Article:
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Questions and concerns around employee misclassification continue to grow as the independent workforce rises in number. Misclassification can lead to decreased tax collection revenue, loss of employee entitlements such as minimum wage and overtime pay, and class action lawsuits from unhappy workers.
Dozens of federal and state level tests exist to help businesses determine whether a worker is an independent contractor or an employee, but these tests vary from one another and are open to interpretation. This creates confusion and frustration for workers, companies, and the government.
To dig deeper into the tests and guidance surrounding worker classification, we’ll explore the classification guidelines from the United States Department of Labor (DOL), the Internal Revenue Service (IRS), and individual states.
On June 7, 2017, the DOL announced the withdrawal of their 2015 and 2016 informal guidance on independent contractors and joint employment—a case in point of the fluctuating information available regarding independent contractor classification.
The 2015 memo emphasized the use of the economic realities test developed by a number of courts, and which provides a broader scope of employment than the common law test. The economic realities test focuses on whether a worker is economically dependent on their employer (in which case they would be considered an employee), or whether they are in business for themselves (in which case they would be considered an independent contractor). This memo created the presumption that most workers are employees.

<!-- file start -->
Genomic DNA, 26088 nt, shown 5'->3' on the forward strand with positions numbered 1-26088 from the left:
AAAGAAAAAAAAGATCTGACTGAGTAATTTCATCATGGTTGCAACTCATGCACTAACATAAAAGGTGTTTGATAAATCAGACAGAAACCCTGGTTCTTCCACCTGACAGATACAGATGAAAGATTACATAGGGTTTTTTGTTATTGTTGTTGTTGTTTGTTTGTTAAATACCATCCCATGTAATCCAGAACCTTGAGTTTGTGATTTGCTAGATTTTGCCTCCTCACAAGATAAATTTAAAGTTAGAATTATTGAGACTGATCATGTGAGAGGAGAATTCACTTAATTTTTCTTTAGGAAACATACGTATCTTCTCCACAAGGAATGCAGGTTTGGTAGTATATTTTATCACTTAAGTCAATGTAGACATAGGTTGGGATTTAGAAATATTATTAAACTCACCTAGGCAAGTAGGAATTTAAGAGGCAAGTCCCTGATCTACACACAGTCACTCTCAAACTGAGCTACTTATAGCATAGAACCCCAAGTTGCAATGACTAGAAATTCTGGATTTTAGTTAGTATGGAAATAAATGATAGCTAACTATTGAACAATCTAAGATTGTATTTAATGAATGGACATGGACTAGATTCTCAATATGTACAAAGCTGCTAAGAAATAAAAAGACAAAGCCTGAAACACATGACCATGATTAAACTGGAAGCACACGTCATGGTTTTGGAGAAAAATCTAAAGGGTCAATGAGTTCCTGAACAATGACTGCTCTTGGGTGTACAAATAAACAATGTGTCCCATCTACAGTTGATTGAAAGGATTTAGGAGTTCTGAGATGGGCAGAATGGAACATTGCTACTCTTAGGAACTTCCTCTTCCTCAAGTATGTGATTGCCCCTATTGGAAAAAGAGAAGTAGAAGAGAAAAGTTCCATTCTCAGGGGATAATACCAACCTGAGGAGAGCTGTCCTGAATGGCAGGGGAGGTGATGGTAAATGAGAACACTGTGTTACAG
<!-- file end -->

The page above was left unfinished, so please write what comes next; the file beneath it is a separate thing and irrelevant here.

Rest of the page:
The 2016 memo focused on further defining joint employment—an arrangement where two companies both have rights and obligations as an employer. This is common in the world of independent contracting where a staffing company is responsible for HR-related functions such as payroll, and a second company maintains responsibilities for the contractor’s work agreement. This memo suggested that both companies could be deemed liable for violations of wage and hour laws even if one of them did not exercise direct control over the other’s workers.
While withdrawal of these memos does not relieve companies of their legal obligations under the Fair Labor Standards Act (FLSA), which provides minimum wage and overtime pay protections to nearly all U.S. workers, or the Migrant and Seasonal Agricultural Worker Protection Act, it suggests that misclassification investigation and enforcement efforts may be reined in, and that joint employer status may only be applied when one company has direct control over another’s workers.
The FLSA does not have a single rule or test to determine worker classification; these memos simply sought to provide the Department of Labor’s position on worker classification and joint employment. They may have created arguments that some workers should’ve been covered under the FLSA.
The IRS is involved in independent contractor classification because they must provide guidelines for employers’ tax liability. Depending on the type of business relationship an employer has with their workers, they may or may not be responsible for withholding income taxes, withholding and paying Social Security and Medicare taxes, and paying unemployment tax on wages.
In order to determine if a worker is an independent contractor or an employee in the eyes of the IRS, businesses must weigh common law rules—facts that provide evidence of the degree of control and independence in the relationship between a worker and a business. These degrees of control fall into three categories:
1. Behavioral Control